From Coronado to Boquete by Car

I’ve lived in Panama for around 7 years now, though the time I tend to travel around the country is when friends or family are visiting. I’ve heard lots about how beautiful Boquete is and about the dynamic expat community that lives there, so I’ve been wanting to visit for some time now. So a recent visit from a friend took me on a road trip to check out the mountain town in Panama’s famous region of Chiriqui. Here are some tips we picked up along the way. They might make your trip to Boquete easier, when you decide to make the drive.


The Drive to Boquete

It takes around 4 - 5 hours to get to Boquete from Coronado by road. Be sure to get on the road early so that you can get there while there is still daylight, especially in the rainy season. The drive to Boquete is on the InterAmerican highway , a well paved 2 lane highway all the way to Santiago. Up to Santiago, there are restaurants and fondas where you can grab a bite for lunch. After Santiago, services diminish, so make sure your gas tank is full for the remainder of the journey. After Santiago, the road changes to a one lane highway, which opens up only occasionally for passing lanes. While the road is still in good condition, it is bumpy and winds uphill with twists and turns.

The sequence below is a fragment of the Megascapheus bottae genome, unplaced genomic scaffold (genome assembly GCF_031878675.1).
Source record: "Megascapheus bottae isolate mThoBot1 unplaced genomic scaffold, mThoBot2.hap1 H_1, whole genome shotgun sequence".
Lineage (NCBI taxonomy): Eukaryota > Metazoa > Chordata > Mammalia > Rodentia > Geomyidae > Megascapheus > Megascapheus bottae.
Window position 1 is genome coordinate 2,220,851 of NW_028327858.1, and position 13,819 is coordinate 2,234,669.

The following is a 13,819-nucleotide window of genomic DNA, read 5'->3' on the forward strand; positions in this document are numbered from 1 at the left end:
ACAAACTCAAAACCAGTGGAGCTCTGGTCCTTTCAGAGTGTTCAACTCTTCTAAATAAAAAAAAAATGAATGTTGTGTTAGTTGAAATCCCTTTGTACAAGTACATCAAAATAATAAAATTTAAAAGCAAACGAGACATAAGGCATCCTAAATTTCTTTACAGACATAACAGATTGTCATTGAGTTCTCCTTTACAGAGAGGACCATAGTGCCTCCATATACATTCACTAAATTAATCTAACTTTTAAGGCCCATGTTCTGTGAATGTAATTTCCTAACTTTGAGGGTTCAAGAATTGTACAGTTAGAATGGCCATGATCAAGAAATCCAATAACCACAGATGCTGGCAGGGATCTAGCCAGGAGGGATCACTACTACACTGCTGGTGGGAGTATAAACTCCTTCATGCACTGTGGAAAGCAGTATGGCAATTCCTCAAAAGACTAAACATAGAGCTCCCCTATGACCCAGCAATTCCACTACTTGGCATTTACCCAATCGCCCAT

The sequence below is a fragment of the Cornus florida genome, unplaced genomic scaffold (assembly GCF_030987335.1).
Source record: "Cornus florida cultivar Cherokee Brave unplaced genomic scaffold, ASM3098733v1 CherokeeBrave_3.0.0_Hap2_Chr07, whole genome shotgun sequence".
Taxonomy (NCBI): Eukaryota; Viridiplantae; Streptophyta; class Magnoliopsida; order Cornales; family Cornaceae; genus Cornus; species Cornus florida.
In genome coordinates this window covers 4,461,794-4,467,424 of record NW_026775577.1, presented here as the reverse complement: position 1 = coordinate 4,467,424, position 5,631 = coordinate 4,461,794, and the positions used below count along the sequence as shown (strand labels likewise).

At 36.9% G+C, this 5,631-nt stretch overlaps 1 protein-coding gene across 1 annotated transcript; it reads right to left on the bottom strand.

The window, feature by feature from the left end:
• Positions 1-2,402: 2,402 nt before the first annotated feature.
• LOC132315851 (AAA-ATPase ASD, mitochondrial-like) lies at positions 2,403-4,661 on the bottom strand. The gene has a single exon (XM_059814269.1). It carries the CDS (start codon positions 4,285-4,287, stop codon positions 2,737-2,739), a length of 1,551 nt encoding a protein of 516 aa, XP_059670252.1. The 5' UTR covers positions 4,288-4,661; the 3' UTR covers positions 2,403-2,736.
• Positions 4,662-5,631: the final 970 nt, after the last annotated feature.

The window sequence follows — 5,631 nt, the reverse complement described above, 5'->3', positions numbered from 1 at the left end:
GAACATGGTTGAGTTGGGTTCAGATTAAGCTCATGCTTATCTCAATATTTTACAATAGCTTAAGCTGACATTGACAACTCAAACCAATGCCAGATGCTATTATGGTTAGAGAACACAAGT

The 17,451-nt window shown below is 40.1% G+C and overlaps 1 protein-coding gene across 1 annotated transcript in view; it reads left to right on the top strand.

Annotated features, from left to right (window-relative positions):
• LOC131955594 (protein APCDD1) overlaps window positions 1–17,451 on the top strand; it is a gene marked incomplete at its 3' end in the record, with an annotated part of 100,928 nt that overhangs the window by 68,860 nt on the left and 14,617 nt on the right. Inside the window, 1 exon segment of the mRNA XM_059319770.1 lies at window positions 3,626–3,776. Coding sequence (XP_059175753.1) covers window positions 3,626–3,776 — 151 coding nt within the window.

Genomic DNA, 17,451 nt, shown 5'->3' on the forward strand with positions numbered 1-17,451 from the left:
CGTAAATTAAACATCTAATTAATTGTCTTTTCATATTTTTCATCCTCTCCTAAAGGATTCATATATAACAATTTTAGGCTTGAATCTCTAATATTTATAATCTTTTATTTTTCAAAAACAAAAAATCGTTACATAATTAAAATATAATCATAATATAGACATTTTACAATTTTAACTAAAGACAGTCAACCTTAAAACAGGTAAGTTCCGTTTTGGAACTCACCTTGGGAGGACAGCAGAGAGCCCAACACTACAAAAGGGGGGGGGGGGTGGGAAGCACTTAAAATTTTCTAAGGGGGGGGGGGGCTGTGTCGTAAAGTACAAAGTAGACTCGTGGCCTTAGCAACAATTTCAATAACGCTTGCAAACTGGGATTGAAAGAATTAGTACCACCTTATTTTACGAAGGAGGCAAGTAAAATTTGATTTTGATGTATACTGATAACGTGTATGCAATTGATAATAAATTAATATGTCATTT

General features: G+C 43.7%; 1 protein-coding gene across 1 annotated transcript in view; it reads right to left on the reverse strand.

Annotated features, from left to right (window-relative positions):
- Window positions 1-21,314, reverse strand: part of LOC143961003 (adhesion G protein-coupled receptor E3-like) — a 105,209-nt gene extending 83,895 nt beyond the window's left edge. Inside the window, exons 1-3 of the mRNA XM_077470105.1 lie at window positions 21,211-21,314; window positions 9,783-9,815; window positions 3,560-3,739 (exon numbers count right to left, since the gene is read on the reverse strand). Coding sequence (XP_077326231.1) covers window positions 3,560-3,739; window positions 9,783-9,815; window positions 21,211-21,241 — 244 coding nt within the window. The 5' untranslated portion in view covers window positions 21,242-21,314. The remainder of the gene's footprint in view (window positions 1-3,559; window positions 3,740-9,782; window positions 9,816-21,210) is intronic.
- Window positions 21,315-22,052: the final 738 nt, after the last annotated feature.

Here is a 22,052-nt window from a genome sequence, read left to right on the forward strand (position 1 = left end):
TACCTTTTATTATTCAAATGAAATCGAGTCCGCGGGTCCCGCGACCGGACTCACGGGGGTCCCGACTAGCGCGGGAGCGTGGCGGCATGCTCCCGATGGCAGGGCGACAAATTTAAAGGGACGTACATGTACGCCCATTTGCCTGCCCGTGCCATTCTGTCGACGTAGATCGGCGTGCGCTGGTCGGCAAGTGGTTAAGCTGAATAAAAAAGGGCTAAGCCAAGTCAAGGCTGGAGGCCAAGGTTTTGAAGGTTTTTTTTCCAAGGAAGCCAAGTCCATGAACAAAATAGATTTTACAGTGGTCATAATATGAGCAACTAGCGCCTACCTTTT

In David, the road to Boquete is easily missed. We didn’t see signs, and had to call our hotel to verify that we were on the right road. The landmark, so that you don’t miss it, is a big box store called NOVEY. Turn right at the Novey and follow the road up to Boquete. This road will soon be a two lane divided highway, but on the day we travelled up to the mountain, one side was still under construction. It was dark and raining by the time we navigated the winding, ear-popping drive up into the town, which sits at 1200 meters above sea level. Visibility was very poor from the rain and the cloud-fog that we were driving into. Driving note: While on the road to Boquete, about half way up, keep right on the fork at the Terpel Gas station.

The Town: Boquete